The Chicken In The Garden rug was one of the first handful of designs that I created for my Primitive Spirit catalog. As is most often the case, the tiny photo that is in the catalog really does not show all of the detail and color in this 22″ X 33″ piece. Just taking these photographs brought back memories of hooking the rug. Memories took me back to what was happening in my life at the time.
I had been living in a tiny apartment, trying to make ends meet with a job that barely covered my living expenses. I decided to start a rug hooking pattern business, but wanted first to have enough finished rugs to create a catalog of my designs hooked as I envisioned them. This meant I had to have wool, but I could only afford thrift store garments that I took apart. This was a big challenge because I was limited by what was available, and the fabrics varied from being very thick to very thin.
I found a big camel-hair coat. It was not the right weight for hooking, so I didn’t nab it right away but waited for it to go on sale. I had no dyes and I desperately needed more colors. My solution was to bleed the color off the dark-colored wools, and add light colors, such as the camel, to the dye pot to make a tints. The head of the chicken is hooked with some of that over-dyed camel wool. Notice how nice and plump each loop looks, kind of like corn on the cob. I love this look. Since the wool was thicker, I cut it narrower so that it was easier to hook with. I did not have a strip cutter, but I was not going to let anything stop me, so I used a rotary cutter.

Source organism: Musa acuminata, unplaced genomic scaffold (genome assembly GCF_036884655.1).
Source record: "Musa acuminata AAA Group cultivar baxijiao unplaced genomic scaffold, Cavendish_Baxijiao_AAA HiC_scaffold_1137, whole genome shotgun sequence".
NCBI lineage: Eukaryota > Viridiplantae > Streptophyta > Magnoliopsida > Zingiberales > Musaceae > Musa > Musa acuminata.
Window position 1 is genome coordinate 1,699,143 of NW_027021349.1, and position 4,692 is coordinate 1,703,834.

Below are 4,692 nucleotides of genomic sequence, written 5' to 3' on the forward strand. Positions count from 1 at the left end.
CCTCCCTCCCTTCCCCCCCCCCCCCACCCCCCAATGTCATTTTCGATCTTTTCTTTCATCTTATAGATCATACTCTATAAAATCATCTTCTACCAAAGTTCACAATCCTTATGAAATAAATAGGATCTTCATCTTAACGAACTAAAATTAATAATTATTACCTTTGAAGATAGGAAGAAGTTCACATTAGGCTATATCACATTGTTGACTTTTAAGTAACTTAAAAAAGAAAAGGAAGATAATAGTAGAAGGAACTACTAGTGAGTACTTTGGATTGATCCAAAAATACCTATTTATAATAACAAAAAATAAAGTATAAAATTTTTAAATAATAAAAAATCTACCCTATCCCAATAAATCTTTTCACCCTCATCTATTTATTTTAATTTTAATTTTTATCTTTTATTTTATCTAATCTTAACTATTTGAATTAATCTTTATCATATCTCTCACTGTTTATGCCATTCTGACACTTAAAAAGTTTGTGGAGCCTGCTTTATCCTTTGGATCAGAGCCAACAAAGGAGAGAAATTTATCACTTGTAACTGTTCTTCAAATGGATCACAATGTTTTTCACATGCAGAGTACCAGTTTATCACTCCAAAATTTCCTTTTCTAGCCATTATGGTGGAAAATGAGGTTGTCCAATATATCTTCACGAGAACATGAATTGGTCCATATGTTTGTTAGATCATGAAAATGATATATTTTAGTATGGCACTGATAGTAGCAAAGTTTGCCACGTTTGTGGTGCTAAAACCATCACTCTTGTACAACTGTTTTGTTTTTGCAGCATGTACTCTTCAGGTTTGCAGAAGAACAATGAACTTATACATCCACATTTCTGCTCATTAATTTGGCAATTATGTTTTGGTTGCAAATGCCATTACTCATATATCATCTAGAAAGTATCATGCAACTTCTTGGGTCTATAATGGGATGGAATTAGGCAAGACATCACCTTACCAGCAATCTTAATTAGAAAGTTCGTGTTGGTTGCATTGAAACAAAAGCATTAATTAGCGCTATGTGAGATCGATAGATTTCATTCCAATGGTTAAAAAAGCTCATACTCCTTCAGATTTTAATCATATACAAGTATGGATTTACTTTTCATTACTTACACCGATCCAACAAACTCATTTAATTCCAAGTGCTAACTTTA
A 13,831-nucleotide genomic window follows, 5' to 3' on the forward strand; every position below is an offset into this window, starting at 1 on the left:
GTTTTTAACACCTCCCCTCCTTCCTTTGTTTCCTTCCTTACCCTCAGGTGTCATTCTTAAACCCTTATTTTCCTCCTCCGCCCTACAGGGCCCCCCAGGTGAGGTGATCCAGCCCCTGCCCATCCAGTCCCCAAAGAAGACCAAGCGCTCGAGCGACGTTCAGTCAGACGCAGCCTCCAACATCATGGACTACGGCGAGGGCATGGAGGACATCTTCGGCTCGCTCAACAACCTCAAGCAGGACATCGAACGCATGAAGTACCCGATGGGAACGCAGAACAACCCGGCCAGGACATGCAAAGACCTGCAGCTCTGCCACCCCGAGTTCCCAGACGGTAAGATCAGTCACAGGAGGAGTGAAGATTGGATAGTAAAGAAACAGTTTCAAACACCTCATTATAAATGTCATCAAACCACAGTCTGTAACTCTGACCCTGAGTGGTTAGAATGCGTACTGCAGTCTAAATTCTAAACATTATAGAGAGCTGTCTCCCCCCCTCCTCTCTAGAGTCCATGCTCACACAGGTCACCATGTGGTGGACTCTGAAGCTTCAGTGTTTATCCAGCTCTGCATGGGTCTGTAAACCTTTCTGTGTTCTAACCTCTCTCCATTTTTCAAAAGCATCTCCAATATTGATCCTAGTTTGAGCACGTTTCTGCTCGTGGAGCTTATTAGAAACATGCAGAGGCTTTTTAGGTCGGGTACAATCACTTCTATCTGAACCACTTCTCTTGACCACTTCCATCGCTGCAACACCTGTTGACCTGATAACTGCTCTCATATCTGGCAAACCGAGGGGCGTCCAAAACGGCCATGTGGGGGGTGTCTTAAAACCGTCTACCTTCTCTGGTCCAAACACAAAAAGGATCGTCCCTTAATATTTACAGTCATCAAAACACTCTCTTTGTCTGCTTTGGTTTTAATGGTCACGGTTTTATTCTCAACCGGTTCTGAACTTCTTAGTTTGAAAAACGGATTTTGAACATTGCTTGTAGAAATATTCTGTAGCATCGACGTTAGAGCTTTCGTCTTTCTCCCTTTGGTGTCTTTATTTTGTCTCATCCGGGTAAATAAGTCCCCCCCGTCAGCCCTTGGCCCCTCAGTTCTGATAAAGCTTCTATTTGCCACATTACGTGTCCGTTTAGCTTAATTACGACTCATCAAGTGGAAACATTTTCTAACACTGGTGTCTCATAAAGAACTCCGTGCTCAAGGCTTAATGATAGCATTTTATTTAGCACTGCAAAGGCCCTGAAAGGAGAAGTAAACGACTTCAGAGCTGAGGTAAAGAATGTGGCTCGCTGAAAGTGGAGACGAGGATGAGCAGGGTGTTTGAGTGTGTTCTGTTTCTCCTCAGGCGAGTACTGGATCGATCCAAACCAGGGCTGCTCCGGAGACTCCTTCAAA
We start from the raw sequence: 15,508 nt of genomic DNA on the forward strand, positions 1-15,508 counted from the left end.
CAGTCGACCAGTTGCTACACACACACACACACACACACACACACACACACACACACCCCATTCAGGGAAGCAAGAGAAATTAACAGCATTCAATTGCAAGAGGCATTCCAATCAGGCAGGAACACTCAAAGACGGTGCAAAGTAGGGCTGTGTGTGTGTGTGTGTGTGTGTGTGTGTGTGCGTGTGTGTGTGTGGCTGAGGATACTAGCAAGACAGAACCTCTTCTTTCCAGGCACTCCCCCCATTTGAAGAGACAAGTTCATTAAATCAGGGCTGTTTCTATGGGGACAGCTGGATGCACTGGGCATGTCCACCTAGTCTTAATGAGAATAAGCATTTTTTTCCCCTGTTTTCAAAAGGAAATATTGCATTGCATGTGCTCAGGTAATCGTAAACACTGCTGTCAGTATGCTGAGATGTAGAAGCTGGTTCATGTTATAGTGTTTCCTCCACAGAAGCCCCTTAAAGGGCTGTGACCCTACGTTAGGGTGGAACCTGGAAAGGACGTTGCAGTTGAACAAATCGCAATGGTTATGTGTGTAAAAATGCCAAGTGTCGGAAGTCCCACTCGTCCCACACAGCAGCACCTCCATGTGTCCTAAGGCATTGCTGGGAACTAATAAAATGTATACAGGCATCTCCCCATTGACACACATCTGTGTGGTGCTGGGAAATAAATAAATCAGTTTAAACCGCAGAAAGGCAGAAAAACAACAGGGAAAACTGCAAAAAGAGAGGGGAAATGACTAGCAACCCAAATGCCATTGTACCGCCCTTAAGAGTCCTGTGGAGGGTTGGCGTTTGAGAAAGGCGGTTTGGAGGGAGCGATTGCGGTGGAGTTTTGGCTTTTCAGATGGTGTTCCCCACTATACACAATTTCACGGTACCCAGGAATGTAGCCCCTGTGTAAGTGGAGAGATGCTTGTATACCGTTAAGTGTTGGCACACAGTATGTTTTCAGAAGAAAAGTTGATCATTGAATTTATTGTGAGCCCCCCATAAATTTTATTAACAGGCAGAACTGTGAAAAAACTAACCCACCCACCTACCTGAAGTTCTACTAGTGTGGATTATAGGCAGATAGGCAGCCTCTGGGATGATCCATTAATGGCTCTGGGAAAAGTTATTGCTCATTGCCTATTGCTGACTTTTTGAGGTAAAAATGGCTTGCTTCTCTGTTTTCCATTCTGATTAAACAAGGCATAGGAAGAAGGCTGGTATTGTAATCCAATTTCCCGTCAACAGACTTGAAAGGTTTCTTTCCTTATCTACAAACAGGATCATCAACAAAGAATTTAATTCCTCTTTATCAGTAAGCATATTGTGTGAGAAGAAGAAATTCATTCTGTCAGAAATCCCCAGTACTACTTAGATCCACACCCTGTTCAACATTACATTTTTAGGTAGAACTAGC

The blue and white herringbone and the pumpkin plaid in the above photo were mens shirts. I can still see them as I found them, hanging at the Salvation Army. Word got out, and so people who I worked with donated their old clothes to my craft. Of the cast-offs, wool from an aqua plaid jacket found its way into my chicken. See it hooked here, too. Even though the wool was very thin, I made it work by cutting it into 1/2″ strips and folding it in half as I hooked it to give each loop more body.
Many of these wools were as-is colors that I tea-dyed to make them into softer versions of themselves.
The chicken was not much more than a hit-or-miss coloration using scraps. My next challenge was the background.
Once again, necessity being the mother of invention, I had to make do with using a blend of wools to get enough fabric for the background. Hence, my style was born!
In this case, I had a great collection of dark greens. Instinctively I added other dark colors into this mixture. I loved this little spark of color. My experience in painting guided me as I used colors of wool like dabs paint.
For the leaves, even though the greens were not all the same, they shared a common element of being soft, mellow colors. I found that hooking them together, a few loop here and there, helped them to blend into a vibrant mixture, like an impressionist painting. Look at a Monet up close and what do you see? Bits of color. And they don’t look like anything until you step back.
Even though my palette of colors was limited I was able to pull together enough variety to do a simple hit or miss border. Many of these colors were already in other places in my design.
I finished this rug with binding tape gathered at the rounded corners. This was before I learned the crochet edge finish that I prefer. Actually this rug was made before I learned many things about the craft of hooking rugs. I believe that sometimes it is good to have no preconceived notions. Just wing it and see what happens.
One of the great masters of painting, Leonardo DaVinci, was known for experimenting with new techniques and ideas, even to the point of making some mistakes. An example of this is his painting The Last Supper, which he painted by applying paint directly to plaster with his new formula. Unfortunately, his work started deteriorating within 25 years.
We all fail from time to time. But what if we did things without any fear of judgement? Would our work change?
Thanks for reading ~ Karen